Growing Orchids In Water – The Easy Solution For Healthy Plants

If you can't seem to perfect your orchid's watering regime, then hydroponics could be the answer. Water culture orchids are easy to grow and may even thrive more than potted plants. Discover how to do it with this step-by-step guide.

Growing orchids in water – also known as water culture orchids
(Image credit: Getty Images)

Take your houseplant collection to new heights by growing orchids in water. The plants' exotic flowers and characterful roots make them the perfect display piece.

Widely known as water culture orchids, or hydroponic orchids, these plants can be cultivated by even a novice grower. The simple technique requires only an appropriate container, water, sterile tools, and a little patience.

Orchid care can be tricky to perfect in the home environment. Beginner growers often struggle to make orchids bloom and to look after the aerial orchid roots. Yet, when done correctly, growing orchids in water can improve the health of ailing plants.

Follow our expert tutorial and have fun experimenting with water culture orchids.

Yellow phalaenopsis – or moth orchid – grown in water

(Image credit: Getty Images)

Why Growing Orchids In Water Is A Good Idea

Different types of orchids have their own growing preferences but most will thrive in a good orchid potting medium made from bark.

However, if that potting mix is too soggy or becomes infected, it can cause health deterioration and common orchid problems such as root rot and leaf spots.

Orchids bought from a nursery may have their roots wrapped in sphagnum moss. This is good at keeping the roots moist but bad at letting them dry, and can also harbor pathogens.

Though it seems contradictory, growing orchids in water can offer a solution to plants suffering from too much moisture.

Water culture orchids are not necessarily left constantly submerged in water. They are usually rotated between wet and dry; for example, two days of soaking in water and five days of drying out. This pattern more closely mimics the plant's experience in the wild and lets roots breathe.

Many orchids are epiphytic plants, which means they grow on the surface of other plants, such as trees. They take most of their moisture and nutrients from the air, and surrounding water and debris. This means the moisture is consistent, in most cases, but never excessive or boggy.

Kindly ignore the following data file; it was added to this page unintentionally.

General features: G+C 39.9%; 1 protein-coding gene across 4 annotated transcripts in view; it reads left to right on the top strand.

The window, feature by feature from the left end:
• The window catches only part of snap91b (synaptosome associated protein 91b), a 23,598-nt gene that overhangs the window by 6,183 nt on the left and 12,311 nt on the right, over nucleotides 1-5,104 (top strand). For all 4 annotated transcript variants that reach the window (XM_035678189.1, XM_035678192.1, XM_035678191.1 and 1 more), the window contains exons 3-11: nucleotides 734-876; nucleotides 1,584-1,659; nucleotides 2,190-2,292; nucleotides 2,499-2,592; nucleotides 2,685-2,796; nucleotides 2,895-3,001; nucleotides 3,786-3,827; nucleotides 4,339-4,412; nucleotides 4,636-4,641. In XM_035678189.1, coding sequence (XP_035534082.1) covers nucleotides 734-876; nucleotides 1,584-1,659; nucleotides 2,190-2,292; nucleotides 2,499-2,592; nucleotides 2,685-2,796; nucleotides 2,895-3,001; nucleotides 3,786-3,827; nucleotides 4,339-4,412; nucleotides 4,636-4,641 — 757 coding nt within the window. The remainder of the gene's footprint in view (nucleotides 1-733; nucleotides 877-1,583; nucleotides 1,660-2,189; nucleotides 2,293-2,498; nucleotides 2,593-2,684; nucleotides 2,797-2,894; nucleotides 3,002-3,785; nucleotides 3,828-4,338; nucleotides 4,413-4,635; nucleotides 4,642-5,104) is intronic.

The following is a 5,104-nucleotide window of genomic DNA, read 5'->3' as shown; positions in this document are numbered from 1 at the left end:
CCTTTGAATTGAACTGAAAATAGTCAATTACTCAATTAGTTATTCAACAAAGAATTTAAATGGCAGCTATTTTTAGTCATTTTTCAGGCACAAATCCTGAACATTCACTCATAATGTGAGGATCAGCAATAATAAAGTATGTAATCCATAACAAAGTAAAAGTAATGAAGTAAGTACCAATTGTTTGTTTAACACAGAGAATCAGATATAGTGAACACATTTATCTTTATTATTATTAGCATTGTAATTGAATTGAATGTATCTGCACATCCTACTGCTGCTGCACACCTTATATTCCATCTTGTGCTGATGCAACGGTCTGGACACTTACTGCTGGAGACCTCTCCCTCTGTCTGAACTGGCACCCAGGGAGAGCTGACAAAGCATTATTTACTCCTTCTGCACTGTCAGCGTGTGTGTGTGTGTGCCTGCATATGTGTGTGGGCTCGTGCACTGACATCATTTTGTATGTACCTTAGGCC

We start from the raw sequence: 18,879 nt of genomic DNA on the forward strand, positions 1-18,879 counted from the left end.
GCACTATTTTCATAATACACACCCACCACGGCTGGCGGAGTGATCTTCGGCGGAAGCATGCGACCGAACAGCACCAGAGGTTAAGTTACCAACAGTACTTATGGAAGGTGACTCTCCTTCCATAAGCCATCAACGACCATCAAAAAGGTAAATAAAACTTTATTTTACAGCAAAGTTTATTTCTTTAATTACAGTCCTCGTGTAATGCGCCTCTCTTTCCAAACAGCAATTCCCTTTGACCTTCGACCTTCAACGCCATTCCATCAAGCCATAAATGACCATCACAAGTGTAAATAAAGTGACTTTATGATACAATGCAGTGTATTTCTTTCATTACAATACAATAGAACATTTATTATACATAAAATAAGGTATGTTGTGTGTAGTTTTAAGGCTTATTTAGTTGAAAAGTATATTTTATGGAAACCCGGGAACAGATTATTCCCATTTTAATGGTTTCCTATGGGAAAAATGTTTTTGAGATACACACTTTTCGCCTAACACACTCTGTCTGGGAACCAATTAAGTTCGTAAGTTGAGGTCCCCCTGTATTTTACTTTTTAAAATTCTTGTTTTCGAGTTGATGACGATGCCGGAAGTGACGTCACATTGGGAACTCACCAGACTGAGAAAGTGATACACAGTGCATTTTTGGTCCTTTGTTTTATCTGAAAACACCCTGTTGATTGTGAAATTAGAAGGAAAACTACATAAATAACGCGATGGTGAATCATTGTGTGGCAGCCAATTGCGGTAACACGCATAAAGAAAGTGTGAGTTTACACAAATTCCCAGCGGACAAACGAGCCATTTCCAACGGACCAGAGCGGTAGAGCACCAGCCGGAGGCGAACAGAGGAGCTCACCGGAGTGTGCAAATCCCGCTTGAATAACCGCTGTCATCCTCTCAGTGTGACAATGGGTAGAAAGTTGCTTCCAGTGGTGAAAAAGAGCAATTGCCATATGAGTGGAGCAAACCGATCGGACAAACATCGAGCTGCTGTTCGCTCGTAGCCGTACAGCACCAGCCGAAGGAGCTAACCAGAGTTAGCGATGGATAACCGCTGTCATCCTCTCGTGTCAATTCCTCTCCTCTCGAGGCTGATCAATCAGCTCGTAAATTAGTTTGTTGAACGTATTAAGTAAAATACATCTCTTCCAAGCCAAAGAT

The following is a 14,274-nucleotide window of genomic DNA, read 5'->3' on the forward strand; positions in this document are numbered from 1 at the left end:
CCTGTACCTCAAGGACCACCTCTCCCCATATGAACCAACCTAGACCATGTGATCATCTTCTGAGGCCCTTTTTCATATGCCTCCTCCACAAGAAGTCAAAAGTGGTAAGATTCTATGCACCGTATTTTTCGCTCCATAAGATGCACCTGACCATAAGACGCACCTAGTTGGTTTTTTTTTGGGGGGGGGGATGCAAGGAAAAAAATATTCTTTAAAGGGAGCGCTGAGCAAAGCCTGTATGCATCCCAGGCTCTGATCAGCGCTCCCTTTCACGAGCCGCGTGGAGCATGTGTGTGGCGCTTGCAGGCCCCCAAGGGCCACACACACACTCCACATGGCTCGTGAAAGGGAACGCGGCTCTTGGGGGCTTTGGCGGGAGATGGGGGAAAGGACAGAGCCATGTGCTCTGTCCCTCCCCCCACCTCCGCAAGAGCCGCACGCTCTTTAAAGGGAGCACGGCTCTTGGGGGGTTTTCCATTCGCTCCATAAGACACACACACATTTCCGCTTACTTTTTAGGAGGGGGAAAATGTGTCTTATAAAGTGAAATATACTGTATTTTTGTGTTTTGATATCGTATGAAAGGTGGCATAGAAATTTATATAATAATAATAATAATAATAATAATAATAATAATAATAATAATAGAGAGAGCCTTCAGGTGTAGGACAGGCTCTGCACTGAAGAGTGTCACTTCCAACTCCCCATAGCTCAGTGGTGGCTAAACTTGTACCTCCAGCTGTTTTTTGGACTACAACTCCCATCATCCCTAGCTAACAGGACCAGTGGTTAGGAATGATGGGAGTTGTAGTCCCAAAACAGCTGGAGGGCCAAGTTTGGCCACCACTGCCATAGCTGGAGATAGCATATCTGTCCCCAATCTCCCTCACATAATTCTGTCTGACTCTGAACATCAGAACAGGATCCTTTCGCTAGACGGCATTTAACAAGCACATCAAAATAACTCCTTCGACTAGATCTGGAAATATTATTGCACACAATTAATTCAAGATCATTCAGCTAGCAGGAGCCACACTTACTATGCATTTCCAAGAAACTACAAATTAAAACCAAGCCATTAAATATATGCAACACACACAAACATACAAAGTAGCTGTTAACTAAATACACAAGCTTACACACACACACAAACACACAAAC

Growing orchids in water provides the plant with a cultural situation that allows just enough moisture during the soaking and then allows the aerial roots to dry to prevent pathogens.

Hydroponic orchid growing in glass bowl with pebbles and water

(Image credit: Getty Images)

How To Grow Orchids In Water

To create a water culture orchid, simply un-pot the plant, remove any media – including moss and bark bits – and gently tease the roots out from their tightly tangled mass. Rinse the roots well and, using sterile pruners, gently cut away any discolored or rotten material.

Leave the orchid to dry out for a day or two, to allow the pruning cuts to heal, before submerging it in water.

Some growers like to use an anti-fungal powder, hydrogen peroxide, or cinnamon to clean the roots. However, this is not necessary for hydroponic orchid growing unless your plant has a serious problem with rot.

You can place your orchid in any container with enough room for roots to grow, but it's best to use glass so you can observe the progress of the plant. The container doesn't need to be very deep, but high curved sides can help support the plant and keep it from flopping over.

Many hydroponic orchid growers add clay pebbles to the bottom of the container to help support roots and raise the crown from the moisture to prevent rot.

Finally, add water – but don't just fill it straight from the tap. Some municipalities treat their water until it is laden with chemicals and it can be quite toxic to orchids. A better route is using rainwater, or distilled. It is important to use tepid water to avoid shocking the plant.

Orchid grown using water culture method, teamed with swiss cheese plant

(Image credit: Getty Images)

How Long Can Orchids Be Submerged In Water?

Some growers leave their orchids constantly submerged in the water with weekly or biweekly water changes. Others swear by soaking an orchid for two days and then allowing it to dry for five days. But you can actually do it either way.

Observe your plant for cues on its continued growth and health. If it declines, then experiment with altering the wet and dry rotation. If the orchid still continues to deteriorate, consider repotting in a traditional bark mix.

How Do You Fertilize Orchids In Water Culture?

Fertlize water culture orchids during the water change. It's important to change the orchid's water regularly – ideally weekly. Use a specialist orchid fertilizer diluted to a quarter of the recommended strength, and apply it to the water weekly.

If your orchid does not rebloom regularly, then fertilize the water with kelp once per month instead of its regular feed.

Article Edited By
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Article Edited By
Melanie Griffiths

Melanie has worked in homes and gardens media for two decades. Having previously served as Editor on Period Living magazine, and worked on Homes & Gardens, Gardening Etc, Real Homes, and Homebuilding & Renovating. An experienced gardener, Melanie has spent the last few years transforming her own yard. She is also a keen home grower, having experimented with pretty much every type of vegetable at some point. In addition, she is a proud houseplant parent and grows a variety of orchids.

Bonnie L. Grant

Bonnie Grant is a professional landscaper with a Certification in Urban Gardening. She has been gardening and writing for 15 years. A former professional chef, she has a passion for edible landscaping.

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